Internet of Bodies are devices (implanted, swallowed or worn) that monitor the human body, collect health information and transmits that data over the Internet. IoBs devices combine software, hardware, and communication capabilities to track personal health data, provide vital medical treatment, or enhance bodily comfort, function, health, or well-being.

There are three generations of Internet of Bodies that include:

  • Body external: These are wearable devices such as Apple Watches or Fit-bits that can monitor our health.
  • Body internal: These are devices that go inside our bodies to monitor or control various aspects of our health. They include pacemakers, cochlear implants, and digital pills.
  • Body embedded: This is where technology and the human body are melded together and have a real-time connection to a remote machine.

Examples of Internet of Bodies Devices in Use or Development

  • A defibrillator or pacemaker, a small device placed in the abdomen or chest to help patients with heart conditions control abnormal heart rhythms with electrical impulses.
  • A “smart pill” These pills have edible electronic sensors and computer chips in them. Once swallowed, these digital pills measure your gut environment as the sensor moves, collecting data from your organs and pinging data to your smartphone and then send it to a remotely connected device.
  • “Smart contact lenses” integrate sensors and chips that can monitor health diagnostics based on information from the eye and eye fluid.
  • Brain-Computer Interface (BCI), this is where a human brain is merged with an external device for monitoring and controlling in real-time to restore function to individuals with disabilities using brain signals rather than conventional neuromuscular pathways.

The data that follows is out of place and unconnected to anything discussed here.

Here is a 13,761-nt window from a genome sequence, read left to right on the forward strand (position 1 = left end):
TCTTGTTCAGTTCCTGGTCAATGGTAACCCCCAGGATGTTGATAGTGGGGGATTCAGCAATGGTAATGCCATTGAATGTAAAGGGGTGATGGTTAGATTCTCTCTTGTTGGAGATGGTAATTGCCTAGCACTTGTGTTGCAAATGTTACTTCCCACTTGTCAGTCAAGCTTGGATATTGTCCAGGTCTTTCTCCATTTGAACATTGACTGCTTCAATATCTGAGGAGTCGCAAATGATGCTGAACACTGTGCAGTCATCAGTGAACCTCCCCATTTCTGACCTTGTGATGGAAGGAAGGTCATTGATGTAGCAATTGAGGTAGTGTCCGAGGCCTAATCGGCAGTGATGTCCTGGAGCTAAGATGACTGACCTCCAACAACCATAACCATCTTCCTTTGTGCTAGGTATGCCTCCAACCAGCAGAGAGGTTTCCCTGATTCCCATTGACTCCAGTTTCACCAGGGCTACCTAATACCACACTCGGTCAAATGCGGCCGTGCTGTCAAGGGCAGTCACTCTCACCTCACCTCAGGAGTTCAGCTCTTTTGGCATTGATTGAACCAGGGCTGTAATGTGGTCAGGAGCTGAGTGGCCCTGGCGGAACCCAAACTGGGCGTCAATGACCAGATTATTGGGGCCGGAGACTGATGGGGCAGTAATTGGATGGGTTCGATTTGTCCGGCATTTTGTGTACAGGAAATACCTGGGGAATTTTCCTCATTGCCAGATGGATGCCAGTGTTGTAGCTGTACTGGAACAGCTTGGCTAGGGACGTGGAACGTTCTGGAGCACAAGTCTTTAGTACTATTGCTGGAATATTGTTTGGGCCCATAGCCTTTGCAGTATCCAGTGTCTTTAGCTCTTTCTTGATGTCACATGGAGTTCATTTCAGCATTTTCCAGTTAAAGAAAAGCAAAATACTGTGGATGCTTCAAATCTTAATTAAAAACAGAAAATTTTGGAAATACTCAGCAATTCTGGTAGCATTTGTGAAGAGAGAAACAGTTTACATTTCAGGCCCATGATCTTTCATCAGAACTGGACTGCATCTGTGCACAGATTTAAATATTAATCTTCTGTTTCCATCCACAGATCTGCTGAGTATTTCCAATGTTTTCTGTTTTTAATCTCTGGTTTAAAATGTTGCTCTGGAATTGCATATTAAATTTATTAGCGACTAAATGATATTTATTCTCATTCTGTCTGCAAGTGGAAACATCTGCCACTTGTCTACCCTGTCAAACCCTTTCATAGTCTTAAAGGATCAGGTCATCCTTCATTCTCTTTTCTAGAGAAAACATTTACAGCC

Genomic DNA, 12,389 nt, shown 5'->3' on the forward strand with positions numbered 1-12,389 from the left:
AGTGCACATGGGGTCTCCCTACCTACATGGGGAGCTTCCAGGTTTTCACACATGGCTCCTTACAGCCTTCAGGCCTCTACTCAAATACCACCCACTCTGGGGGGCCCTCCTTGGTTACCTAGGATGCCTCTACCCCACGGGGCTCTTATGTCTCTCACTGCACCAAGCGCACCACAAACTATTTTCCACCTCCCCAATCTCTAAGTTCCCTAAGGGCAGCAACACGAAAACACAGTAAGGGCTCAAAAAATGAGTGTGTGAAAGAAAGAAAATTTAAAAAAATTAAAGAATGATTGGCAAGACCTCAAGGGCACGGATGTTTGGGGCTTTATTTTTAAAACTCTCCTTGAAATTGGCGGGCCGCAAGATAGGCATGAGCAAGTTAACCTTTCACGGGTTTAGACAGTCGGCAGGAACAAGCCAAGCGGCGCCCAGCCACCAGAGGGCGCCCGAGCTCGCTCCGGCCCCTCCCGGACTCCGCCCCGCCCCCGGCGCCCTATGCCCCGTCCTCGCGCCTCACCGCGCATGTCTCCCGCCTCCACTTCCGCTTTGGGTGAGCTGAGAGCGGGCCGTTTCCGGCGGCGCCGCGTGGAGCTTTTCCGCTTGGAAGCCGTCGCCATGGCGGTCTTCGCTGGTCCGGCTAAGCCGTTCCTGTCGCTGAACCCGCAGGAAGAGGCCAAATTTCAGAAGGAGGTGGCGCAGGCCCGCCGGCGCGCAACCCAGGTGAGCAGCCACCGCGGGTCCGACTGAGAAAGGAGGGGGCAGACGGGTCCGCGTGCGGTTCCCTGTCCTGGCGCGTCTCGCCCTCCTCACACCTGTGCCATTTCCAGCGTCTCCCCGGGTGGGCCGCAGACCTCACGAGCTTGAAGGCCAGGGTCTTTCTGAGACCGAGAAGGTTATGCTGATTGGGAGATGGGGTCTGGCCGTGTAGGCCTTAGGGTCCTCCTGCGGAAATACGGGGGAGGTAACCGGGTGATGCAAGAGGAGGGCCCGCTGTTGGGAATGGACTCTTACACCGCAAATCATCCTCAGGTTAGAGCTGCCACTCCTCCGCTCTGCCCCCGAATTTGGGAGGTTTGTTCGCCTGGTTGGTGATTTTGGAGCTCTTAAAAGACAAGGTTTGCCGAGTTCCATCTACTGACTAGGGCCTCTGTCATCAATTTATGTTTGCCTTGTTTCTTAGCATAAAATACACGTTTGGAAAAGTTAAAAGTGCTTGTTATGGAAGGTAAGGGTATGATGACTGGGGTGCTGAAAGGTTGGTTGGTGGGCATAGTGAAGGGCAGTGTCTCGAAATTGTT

Challenges Faced by the Internet of Bodies Technology

  • Despite their apparent benefits, IoB devices also complicate a field already faced with legal, regulatory, and ethical risks. IoBs can be easily accessed by persons with interest including criminals, security researchers, malicious attackers, health care provides among others.
  • These devices also have numerous risks which include; bodily dependence on the device for health functional reasons, regulatory gaps, data beaches, passive collection or sharing of data without informed consent, personal identification among others.
  • IoBs can lead to death/physical harm due to potential vulnerabilities such as malfunctions and hacking.
  • Privacy is also of paramount concern. Questions arise on who can access the data collected and for what reason.

As technology advances, IoB devices continue to yield rich data that raises concerns  about security, privacy and abuse. Therefore, users should always be aware of their IoB devices activity and promptly report any concerns to their providers.